How We Won the Battle of the Brooklyn Bridge

It is not often that one can claim to have beaten the New York City District Attorney’s office. The District Attorney usually operates with brutal efficiency as it prosecutes, plea bargains and convicts thousands of people each year. However, they do not come up against a person like me very often. I was arrested for a political crime, namely marching over the Brooklyn Bridge with 700 other Occupy Wall Street (OWS) supporters. More important than that, I had nearly unlimited access to legal representation through the National Lawyers Guild (NLG), a group that was committed to playing the long game with my prosecutors in the DA’s office.

The march over the Bridge represented a critical moment for OWS. The Mayor’s office was clearly looking for an event that they could use to discredit the growing movement. In previous weeks instances of heavy handed police tactics had backfired in the media. The New York Police Department and, by extension, Mayor Bloomberg looked like tyrants preying on outraged young middle class white protestors with tools of violence usually reserved for young people of color. A mass arrest of law breakers on the bridge might have stemmed this tide. Bloomberg thought he could flip the bad press on the protesters by counterpoising them to law abiding citizens who traveled over the bridge legally everyday while raising the costs of participating in OWS by sending the message that anyone could be arrested at any time.

As state tactics go, one out of two is not bad. The Mayor failed to win the media war. The arrest of 700 of us on the Bridge only served to internationalize the struggle. The “Battle of the Brooklyn Bridge” created a focal point for the movement — it allowed us to show numbers, it highlighted our commitment to the cause of OWS and it further demonstrated the frustration and futility of governmental agencies who were attempting to handle our critique. Yet, the mass arrests did have an effect inside of the movement. Marchers were definitely looking over their shoulders and the price for participation was raised for newcomers — each would have to be willing to face arrest to join the ranks of OWS.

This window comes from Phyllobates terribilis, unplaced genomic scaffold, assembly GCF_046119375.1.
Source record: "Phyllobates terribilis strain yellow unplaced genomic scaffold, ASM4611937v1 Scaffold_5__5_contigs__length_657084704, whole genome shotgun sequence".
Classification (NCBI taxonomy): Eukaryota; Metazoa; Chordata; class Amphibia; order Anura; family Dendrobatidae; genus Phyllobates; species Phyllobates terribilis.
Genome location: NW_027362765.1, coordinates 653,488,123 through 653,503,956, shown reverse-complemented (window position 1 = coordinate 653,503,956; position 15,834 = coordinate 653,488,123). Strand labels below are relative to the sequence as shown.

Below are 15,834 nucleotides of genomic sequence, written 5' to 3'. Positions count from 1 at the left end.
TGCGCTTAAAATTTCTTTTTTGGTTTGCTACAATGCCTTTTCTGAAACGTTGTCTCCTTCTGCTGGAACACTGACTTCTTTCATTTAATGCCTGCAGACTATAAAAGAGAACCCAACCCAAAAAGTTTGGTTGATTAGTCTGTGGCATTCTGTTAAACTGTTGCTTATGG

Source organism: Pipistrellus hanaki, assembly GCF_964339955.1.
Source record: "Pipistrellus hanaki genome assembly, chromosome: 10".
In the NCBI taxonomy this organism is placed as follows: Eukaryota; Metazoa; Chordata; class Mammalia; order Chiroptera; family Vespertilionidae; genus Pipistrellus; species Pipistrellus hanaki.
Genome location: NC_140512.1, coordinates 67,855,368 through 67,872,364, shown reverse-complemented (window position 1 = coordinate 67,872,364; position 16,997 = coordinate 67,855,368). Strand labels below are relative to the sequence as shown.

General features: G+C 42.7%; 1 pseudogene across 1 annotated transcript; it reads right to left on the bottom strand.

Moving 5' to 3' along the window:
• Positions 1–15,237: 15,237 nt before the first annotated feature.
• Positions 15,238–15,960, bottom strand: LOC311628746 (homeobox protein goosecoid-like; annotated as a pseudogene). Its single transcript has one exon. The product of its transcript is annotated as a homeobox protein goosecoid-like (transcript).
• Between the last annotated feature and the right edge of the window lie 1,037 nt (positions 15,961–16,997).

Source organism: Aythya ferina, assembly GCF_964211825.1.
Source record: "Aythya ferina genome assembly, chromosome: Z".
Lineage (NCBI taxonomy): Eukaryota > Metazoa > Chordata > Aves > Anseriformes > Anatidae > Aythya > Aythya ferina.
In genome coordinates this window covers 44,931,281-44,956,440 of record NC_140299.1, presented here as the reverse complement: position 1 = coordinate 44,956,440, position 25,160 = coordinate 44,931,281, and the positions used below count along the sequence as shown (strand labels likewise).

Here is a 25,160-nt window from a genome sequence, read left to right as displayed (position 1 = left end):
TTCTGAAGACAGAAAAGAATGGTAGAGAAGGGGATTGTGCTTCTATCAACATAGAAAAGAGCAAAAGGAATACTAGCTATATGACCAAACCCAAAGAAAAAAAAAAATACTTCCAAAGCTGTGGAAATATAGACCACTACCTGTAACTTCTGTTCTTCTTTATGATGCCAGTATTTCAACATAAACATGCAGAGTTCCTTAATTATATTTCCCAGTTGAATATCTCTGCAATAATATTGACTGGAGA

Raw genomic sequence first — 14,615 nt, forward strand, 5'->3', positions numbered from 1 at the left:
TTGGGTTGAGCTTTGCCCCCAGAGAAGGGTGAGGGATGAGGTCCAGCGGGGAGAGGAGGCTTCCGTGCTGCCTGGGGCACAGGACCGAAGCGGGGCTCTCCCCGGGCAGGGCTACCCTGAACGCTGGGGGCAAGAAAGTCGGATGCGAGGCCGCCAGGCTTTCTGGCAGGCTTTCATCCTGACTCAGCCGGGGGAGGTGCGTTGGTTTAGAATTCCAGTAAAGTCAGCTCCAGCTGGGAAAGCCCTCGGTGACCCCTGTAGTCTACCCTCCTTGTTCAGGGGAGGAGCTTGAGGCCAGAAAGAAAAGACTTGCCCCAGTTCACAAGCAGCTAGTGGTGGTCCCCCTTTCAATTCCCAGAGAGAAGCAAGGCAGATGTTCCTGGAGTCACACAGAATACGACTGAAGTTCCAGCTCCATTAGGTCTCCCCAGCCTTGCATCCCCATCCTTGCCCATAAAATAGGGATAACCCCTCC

Some spectacular acts of civil disobedience followed. If we were going to face arrest, we might as well make it be worth it. Arrests should occur on our terms not the NYPD or the Mayor’s. Shutting down Wall Street or an Arms Manufacturers Conference was far better than being trapped on the Bridge. By this time, I was mostly on the sidelines — facing three minor charges and preparing to decide whether to take a deal offered by the District Attorney or fight it out in court.